Australia's volatile auction wool market took a nosedive this week with the Eastern Market Indicator shedding 81 cents to finish at 1138c a kilogram clean.
Most of the damage was done on the first day of selling on Tuesday when the EMI dipped a disappointing 71c in contrast to last week when the indicator climbed 102c.
Some real confidence was restored to the ailing market on Tuesday last week when the EMI shot up by 123c, the second largest daily rise for the indicator.
But the buoyant mood started to fizzle the next day and that downward drift continued this week although the EMI only lost 10c on Wednesday.
AWEX said the cooling in demand on the second day of last week's sales had prompted many sellers to withdraw their wool from sale which resulted in a two-day offering of 37,432 bales.
The individual Micron Price Guides (MPGs) in all three selling centres lost between 51 and 111c on the first day.
Demand settled on the second day which resulted in only minimal price movements.
And in a positive sign for next week, the Fremantle fleece market recorded price rises to end the week after vendors withdrew 26pc of the offering.
As a result the Western MPGs rose by 9 to 21c which gave them the lowest overall losses for the week.
Fremantle's Western Indicator dipped by only 38c this week to 1181c compared with an 88c fall in Sydney's Northern Indicator to 1190c while Melbourne's Southern Indicator sank by 78c to 1104c.
Executive director of the National Council of Wool Selling Brokers of Australia Chris Wilcox said this week's price slide had come on the back of an initial wool offering of 43,450 bales, the largest since March, and a stronger Australian dollar against the US greenback.
Mr Wilcox said in the end 37,432 bales were offered because of late withdrawals and while prices steadied on Wednesday, the pass-in rate soared to 26pc.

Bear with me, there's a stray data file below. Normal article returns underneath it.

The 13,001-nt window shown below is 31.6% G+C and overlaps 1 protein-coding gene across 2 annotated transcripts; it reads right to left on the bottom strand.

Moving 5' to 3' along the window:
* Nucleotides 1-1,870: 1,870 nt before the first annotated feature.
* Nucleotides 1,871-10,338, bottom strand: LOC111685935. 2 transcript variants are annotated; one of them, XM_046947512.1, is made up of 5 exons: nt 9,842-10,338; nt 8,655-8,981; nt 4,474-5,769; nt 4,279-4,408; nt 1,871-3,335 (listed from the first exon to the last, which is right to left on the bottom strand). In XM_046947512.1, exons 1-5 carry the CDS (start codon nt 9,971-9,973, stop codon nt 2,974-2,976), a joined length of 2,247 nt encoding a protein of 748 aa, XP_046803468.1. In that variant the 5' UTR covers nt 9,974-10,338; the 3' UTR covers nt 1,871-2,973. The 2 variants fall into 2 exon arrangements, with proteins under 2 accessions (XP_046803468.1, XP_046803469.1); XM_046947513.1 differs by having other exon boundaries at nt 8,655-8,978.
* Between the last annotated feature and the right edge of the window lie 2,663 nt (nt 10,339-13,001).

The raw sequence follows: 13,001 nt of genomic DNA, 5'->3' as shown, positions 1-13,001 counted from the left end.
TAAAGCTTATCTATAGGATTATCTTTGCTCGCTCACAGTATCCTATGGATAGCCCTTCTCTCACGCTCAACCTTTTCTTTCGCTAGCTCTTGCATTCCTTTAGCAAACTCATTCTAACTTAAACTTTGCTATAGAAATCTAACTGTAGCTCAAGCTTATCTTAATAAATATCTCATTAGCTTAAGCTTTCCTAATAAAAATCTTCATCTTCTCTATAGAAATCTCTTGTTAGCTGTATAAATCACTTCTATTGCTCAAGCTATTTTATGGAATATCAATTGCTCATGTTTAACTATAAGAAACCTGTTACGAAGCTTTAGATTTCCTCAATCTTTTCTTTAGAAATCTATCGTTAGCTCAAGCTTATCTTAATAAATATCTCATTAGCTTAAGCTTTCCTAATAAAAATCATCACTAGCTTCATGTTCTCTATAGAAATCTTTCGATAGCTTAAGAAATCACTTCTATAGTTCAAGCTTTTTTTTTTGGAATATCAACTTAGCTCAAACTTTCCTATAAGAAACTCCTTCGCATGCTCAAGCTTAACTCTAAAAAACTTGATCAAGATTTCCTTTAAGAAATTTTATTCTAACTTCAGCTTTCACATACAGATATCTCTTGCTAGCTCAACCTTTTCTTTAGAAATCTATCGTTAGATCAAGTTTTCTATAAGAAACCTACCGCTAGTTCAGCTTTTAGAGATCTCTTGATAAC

"The weak demand wasn't the only cause of frustration this week. For the second time this year the industry experienced frustration on the IT front with the industry's EDI network going down on Monday afternoon," Mr Wilcox said.
"This was caused by a communications infrastructure breakdown in the suburb where the Australian Wool Testing Authority, which runs the EDI network, has its head office and raw wool laboratory.
"Despite delays by Telstra in addressing and fixing the infrastructure problems, the EDI network was back up and running by Wednesday afternoon thanks to the efforts and urgency of the AWTA IT team.
"It was a great relief to all that we did not suffer a repeat of February when a cyber attack on Talman caused auctions to be cancelled in week 35."
Meanwhile, crossbred wool prices thudded back to earth after enjoying a bumper time last week. The MPGs for 26 to 32 microns dropped by 36 to 80c.
Due to the public holiday in Melbourne next Tuesday, wool sales have been shifted to Wednesday and Thursday.
There are now 36,666 bales rostered for sale in Melbourne, Fremantle and Sydney which is a designated superfine sale.
Wool auction revenue has reached $482.63 million so far this selling season.